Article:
“Organizations want to invest in tax technology, particularly to help them grow more quickly or to sustain their growth,” notes Tom Seal, IDC Senior Research Director, European Enterprise Applications. “They don’t want to hit these barriers and then have to pause, modernize, update or otherwise find a fix to these tax challenges. They want to be able to grow rapidly and capitalize on opportunities as they arise.”
Tom shares those insights and many others over two podcasts in our five-episode series centered on drivers of tax transformation. Three other episodes feature insights and analysis from Tom’s colleague Kevin Permenter, IDC Research Director for Financial Applications. While Tom and Kevin each address global tax issues, Tom focuses more on issues affecting tax teams in Europe, the Middle East, and Africa (EMEA) countries while Kevin targets tax transformation in the U.S. and North America.
New and forthcoming e-invoicing requirements are a prominent challenge among tax professionals operating in the EMEA region. Other drivers towards the need for tax transformation include the widespread adoption of e-commerce business models, the IT group’s digital transformation progress, and rapidly changing customer expectations.
As you listen to Tom’s episodes, here are a few of his (many) sharp observations, including:
Tax professionals should recognize the revolutionary changes occurring inside their IT teams: Tom describes the shift from on-premise ERP installations to cloud-based ERP solutions as a “revolution.” Given that this cloud migration will continue for several years, Tom emphasizes that “it’s important for tax professionals to recognize that their technology needs are going to have to slot in with this much larger and very significant transformation.”
The tax function’s future is in real-time: During the coming years, Tom expects tax reporting to become increasingly real-time in nature: “We’re really moving into a world where everything is instantaneous, and that includes tax.”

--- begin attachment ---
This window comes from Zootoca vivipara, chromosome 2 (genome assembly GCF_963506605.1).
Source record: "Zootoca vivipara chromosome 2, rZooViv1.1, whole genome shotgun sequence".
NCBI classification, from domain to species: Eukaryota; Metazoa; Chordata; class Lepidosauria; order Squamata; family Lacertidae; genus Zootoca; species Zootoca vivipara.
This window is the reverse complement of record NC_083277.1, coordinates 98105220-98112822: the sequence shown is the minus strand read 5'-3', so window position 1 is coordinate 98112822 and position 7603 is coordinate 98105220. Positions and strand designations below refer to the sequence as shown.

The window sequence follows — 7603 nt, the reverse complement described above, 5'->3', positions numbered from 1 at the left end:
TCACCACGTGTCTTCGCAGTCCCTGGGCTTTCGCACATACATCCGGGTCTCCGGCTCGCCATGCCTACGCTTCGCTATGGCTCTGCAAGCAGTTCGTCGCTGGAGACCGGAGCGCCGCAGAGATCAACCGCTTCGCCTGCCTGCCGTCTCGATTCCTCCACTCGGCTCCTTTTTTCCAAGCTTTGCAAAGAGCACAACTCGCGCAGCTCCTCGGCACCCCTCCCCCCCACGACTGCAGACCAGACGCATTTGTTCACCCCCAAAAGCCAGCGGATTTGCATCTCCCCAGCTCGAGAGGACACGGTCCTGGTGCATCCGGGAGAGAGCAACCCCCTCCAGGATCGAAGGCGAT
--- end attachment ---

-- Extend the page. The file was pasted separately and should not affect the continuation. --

In addition to compliance challenges, e-invoicing rules will create new opportunities: Tom expects e-invoicing requirements and processes to “enable all sorts of innovations that we probably haven’t even thought about.” Consider dynamic pricing models in the retail industry through which prices fluctuate throughout the day based on different factors. “Obviously, every time that happens, it requires a tax calculation,” Tom adds. “It's hard to predict where things might lead, but I think probably the biggest shift is this move toward real-time, in-the-moment tax calculations and reporting.”
New analyses of tax data will also generate value: Leading finance teams generate data-driven insights that fuel business decision-making, and more tax teams are developing similar capabilities, Tom notes. “I can well imagine that the data flowing back from a tax engine could drive decision-making,” he adds. “It might lead you to operate a business in a slightly different way, maybe even selling different products.”
Please remember that Tax Matters provides information for educational purposes, not specific tax or legal advice. Always consult a qualified tax or legal advisor before taking any action based on this information. The views and opinions expressed in Tax Matters are those of the authors and do not necessarily reflect the official policy, position, or opinion of Vertex Inc.
Gunjan Tripathi is a Director of Solutions Marketing for Vertex. In her role, she helps shape the strategic messaging and course for Vertex's Indirect Tax offerings. She is an experienced Chartered Tax Advisor, specialising in European VAT. Her tax career experiences comprise of consulting with EY, leading compliance at European Shared Service Centre for SC Johnson, Global VAT manager for Endeavor and VAT proposition lead at Thomson Reuters. She holds a Bachelor of Honours in Economics from the University of Delhi, India and a Master of Science in Development Studies from School of Oriental & African Studies from the University of London. She is an Executive MBA scholar at the Warwick Business School and member of the Chartered Institute of Taxation.